ASP.NET Core Response Caching

Posted by ryansouthgate on 29 Nov 2022

In this post I’m going to take a quick look at the built in Response Caching feature in ASP.NET Core.

Sometimes, as developers, we’re drawn to complexity. I was recently keeping tabs on a website I build/manage. It runs in AWS, the JSON REST API is served by Lambdas. The site has a bunch of (mostly) static data, stuff that doesn’t change frequently. Think Countires, Currencies, (internal) statuses etc. Currently the user logs in to the front-end SPA (single page application), and all this information is requested, for every user, every time.

Now, this is ok for relatively small traffic sites, however sometimes this site can easily rack up over 600 new users a week, not to mention, you’re charged for each invocation on an AWS Lambda (which also opens Db connections too).

We all want quick wins, things that can be implemented fast, come built into the framework we’re using and battle-tested.

First Thought

My initial thought, around making this more efficient, was around the server side. All this static information is queried from the database, serialised to JSON and then served to the User. We’re using AWS API Gateway too, which means that there might be opportunity to use something pre-built in there. Maybe they have a built in caching mechanism?

Whilst this would reduce load on our Lambdas (API endpoints), this isn’t the best we can do. I took a quick look around API Gateway caching documentation and it started to talk about “pricing” and setting up other things. Sounds like far too much hassle, I’m after a quick win here!


My second thought was implementing some browser-side caching in the Angular SPA. I could dive into the “NgRx Effects” which were handling the HTTP request/responses. Maybe wrap those in some fancy code which caches certain responses (using localstorage). Whilst this would be easier than the AWS API Gateway caching above, still, it’s writing a lot of code. There has to be a better way…


It dawned on me, I’m not the first person ever to have this problem, this has already been solved by better developers than me.

And it’s something that’s been built-in to browsers for years (it’s in the spec HTTP/1.1 - which was released in 1997)

Enter Cache-Control. When requesting data (html, js, css, json etc) you send back a time (in seconds) which tells the browser, how long to cache the response for. If for example you set it to 5 days, and a user makes that same request a few times in the next hour. Then their browser wont bother trying to contact your server, instead, it’ll find the response in it’s own cache (usually on your hard drive) and retrieve that instead.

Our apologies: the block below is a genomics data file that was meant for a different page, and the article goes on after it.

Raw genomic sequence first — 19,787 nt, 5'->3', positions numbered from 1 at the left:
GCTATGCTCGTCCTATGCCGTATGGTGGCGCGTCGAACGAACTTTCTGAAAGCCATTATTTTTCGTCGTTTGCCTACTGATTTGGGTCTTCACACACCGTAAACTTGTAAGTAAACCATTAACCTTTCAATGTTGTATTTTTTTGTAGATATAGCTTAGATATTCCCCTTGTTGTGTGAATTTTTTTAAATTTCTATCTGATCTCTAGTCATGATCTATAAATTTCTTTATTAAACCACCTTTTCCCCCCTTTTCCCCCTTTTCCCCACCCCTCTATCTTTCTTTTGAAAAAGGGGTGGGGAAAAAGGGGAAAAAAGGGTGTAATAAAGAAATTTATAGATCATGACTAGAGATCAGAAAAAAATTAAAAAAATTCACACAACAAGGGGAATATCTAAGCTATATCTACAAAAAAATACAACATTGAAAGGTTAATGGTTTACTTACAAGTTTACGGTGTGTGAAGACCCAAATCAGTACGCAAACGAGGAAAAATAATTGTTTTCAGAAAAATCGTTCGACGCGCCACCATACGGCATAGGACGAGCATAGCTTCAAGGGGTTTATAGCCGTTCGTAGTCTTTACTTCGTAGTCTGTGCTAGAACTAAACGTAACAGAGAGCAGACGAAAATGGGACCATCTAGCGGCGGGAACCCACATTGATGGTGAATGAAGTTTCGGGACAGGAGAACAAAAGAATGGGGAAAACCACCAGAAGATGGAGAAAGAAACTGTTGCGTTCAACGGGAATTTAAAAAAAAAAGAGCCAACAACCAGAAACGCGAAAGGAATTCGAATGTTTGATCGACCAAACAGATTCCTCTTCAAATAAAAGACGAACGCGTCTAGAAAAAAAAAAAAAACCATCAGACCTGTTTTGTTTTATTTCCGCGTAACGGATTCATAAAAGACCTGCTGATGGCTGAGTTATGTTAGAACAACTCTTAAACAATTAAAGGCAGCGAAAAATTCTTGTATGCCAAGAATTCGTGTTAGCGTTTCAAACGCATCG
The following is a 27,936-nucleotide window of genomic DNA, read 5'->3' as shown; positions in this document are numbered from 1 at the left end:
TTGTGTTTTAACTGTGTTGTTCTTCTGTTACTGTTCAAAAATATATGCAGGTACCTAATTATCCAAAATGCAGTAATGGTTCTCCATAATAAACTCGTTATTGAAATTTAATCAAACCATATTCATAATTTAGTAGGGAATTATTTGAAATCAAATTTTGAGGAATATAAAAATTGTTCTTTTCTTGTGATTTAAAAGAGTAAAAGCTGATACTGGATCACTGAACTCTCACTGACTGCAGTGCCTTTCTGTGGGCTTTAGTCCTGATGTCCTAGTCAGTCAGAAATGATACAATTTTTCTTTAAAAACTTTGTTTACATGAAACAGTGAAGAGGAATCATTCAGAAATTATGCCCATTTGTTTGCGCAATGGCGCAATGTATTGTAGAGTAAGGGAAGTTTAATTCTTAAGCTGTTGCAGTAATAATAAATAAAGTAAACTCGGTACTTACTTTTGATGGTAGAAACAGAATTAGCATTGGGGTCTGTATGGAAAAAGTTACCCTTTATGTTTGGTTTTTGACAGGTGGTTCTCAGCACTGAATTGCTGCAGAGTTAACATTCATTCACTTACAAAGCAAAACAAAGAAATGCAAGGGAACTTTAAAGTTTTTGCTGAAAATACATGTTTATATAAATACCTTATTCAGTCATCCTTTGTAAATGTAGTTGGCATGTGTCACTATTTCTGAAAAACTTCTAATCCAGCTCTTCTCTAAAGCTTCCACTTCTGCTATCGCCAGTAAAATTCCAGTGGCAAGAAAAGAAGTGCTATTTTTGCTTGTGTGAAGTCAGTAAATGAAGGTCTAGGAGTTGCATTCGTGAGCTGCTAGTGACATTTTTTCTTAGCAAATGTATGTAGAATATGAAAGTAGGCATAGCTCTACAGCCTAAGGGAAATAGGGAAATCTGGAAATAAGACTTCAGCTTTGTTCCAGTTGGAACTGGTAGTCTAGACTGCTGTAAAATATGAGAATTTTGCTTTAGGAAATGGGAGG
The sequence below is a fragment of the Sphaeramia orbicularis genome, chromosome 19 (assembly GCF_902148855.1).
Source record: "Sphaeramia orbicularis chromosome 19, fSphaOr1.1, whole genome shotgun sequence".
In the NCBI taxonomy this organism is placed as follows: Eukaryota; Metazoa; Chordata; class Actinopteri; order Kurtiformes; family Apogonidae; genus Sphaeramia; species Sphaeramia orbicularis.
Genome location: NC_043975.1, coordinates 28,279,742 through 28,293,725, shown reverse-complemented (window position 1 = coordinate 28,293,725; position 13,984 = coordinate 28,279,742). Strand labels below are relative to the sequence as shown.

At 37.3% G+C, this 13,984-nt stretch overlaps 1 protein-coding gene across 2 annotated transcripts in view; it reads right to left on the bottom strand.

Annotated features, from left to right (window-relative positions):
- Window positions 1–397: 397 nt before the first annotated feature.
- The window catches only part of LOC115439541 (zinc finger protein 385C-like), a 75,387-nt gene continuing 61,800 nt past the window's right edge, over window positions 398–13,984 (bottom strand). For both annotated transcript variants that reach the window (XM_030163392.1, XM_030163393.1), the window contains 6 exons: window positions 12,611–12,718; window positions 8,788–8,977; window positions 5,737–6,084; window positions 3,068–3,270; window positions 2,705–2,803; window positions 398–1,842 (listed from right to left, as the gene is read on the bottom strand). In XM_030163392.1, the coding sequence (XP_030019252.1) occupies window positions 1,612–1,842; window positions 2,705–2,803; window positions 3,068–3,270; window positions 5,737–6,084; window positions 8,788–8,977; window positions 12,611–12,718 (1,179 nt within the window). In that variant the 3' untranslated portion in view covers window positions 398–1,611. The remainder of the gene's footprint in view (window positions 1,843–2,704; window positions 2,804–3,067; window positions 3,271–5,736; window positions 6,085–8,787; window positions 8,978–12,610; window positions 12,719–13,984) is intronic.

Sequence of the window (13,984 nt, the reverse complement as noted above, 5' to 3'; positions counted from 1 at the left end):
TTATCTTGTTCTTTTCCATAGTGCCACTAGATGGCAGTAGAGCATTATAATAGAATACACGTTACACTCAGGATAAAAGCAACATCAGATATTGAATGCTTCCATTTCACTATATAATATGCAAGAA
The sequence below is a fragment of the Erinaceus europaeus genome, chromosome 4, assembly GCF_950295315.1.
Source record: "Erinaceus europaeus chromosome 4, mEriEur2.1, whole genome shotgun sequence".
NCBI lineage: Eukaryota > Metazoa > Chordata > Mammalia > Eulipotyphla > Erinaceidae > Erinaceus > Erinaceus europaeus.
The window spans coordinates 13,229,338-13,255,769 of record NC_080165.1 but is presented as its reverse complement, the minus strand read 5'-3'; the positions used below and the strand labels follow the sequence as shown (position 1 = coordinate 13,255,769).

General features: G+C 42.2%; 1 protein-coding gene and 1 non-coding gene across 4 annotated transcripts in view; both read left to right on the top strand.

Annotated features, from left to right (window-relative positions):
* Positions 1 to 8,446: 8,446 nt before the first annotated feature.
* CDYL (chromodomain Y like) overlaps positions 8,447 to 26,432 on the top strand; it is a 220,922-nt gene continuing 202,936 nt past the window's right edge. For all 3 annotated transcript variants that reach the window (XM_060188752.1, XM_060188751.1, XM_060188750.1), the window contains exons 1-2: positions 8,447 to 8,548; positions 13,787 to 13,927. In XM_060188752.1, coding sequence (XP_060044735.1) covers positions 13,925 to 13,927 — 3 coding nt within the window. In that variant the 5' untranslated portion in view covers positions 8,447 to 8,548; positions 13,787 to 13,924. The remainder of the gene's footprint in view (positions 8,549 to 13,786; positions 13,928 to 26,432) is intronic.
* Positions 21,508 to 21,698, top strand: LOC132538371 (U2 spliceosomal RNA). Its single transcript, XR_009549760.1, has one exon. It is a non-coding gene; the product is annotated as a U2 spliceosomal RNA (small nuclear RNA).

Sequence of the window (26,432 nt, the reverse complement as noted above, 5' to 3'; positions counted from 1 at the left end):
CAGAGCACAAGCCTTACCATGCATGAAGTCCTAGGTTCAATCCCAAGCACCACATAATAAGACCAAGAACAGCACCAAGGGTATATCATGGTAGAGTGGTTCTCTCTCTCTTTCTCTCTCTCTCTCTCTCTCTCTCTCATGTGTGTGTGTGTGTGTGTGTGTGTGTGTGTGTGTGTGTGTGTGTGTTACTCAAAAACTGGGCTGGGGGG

If you’re using ASP.NET Core, this is going to be nice and easy to set up. And there’s no changes that need to be made in your front end code (if you have any)

Microsoft has great documentation about Response Caching, but I’m going to distill this further, using the simplest example.

Working on ASP.NET Core

There’s a couple of very small things to set up in your project, I’ve added comments inline.


public void ConfigureServices(IServiceCollection services)
    // The usual stuff

    // Add the response caching middleware

    ...more services you register etc

public void Configure(IApplicationBuilder app, IWebHostEnvironment env)

    // If used, this need to be called before UseResponseCaching
    // Use the response caching

    .. again, other stuff you might be using

And now to configure caching for our individual endpoints. This attribute can be used across JSON/XML and even MVC (view) endpoints. CountriesController.cs

public class CountriesController : ControllerBase
    // Duration in Seconds (86400 = 1 day)
    // ResponseCacheLocation.Any = Browsers and Proxies can cache
    // ResponseCacheLocation.Client = Only browsers should cache
    // ResponseCacheLocation.None = Don't cache anywhere
    [ResponseCache(Duration = 86400, Location = ResponseCacheLocation.Any)]
    public IActionResult GetCountries()
        // Go to Db and get the Countries
        return Ok(_dbContext.Countries.AsNoTracking());

The benefits

For a couple of lines of code in the server, the benefits here are huge. We’ve removed a ton of latency for our end user. Instead of them getting Countries, Currencies etc each time they log in, they are downloaded once and then cached (in my case for 100 days - how many times a year do new Countries pop up?).

There are no changes that need to be made client side. Your browser just starts caching things, for free! Your JS that makes API requests, wont need to be changed. If your browser has spotted a Cache-Control header, and your JS code asks for that resource again, it gets given the cached version, super fast!

Looking at the Network Tab in my browser developer tools (F12), before I made the change, I was seeing the request times for GetCountries at about 400-500ms (thanks Lambda and cold-starts). After the change, when the browser serves from the cache, it does so in ~5ms.

This is a cheap change and saves you bandwidth, server processing and money. It saves your users time, your site will feel quicker and more responsive too.

Side note: this blog also uses the Cache-Control response header. Press F12 (and refresh the page) and see it on some of the assets that download. Cache-Control is not specific to ASP.NET Core, the server side framework you are using, very likely has this too.

Sometimes, taking a step back, using tools that are built into browsers, and profitting, feels really good!

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